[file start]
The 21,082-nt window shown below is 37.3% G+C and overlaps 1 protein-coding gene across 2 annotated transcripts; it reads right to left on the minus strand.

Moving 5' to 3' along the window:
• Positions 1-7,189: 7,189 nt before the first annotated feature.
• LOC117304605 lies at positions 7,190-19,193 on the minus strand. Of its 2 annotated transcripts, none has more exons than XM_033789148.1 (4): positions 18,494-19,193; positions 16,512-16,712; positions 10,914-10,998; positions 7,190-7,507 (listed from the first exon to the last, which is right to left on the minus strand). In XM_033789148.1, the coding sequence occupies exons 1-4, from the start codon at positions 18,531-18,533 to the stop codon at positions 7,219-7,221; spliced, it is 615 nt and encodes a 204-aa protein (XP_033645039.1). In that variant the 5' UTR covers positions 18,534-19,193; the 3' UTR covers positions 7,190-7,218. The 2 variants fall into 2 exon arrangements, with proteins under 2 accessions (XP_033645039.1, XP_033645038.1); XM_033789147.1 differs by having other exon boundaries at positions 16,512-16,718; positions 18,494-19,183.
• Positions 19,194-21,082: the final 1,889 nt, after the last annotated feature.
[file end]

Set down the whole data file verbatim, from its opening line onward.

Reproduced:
The 21,082-nt window shown below is 37.3% G+C and overlaps 1 protein-coding gene across 2 annotated transcripts; it reads right to left on the minus strand.

Moving 5' to 3' along the window:
• Positions 1-7,189: 7,189 nt before the first annotated feature.
• LOC117304605 lies at positions 7,190-19,193 on the minus strand. Of its 2 annotated transcripts, none has more exons than XM_033789148.1 (4): positions 18,494-19,193; positions 16,512-16,712; positions 10,914-10,998; positions 7,190-7,507 (listed from the first exon to the last, which is right to left on the minus strand). In XM_033789148.1, the coding sequence occupies exons 1-4, from the start codon at positions 18,531-18,533 to the stop codon at positions 7,219-7,221; spliced, it is 615 nt and encodes a 204-aa protein (XP_033645039.1). In that variant the 5' UTR covers positions 18,534-19,193; the 3' UTR covers positions 7,190-7,218. The 2 variants fall into 2 exon arrangements, with proteins under 2 accessions (XP_033645039.1, XP_033645038.1); XM_033789147.1 differs by having other exon boundaries at positions 16,512-16,718; positions 18,494-19,183.
• Positions 19,194-21,082: the final 1,889 nt, after the last annotated feature.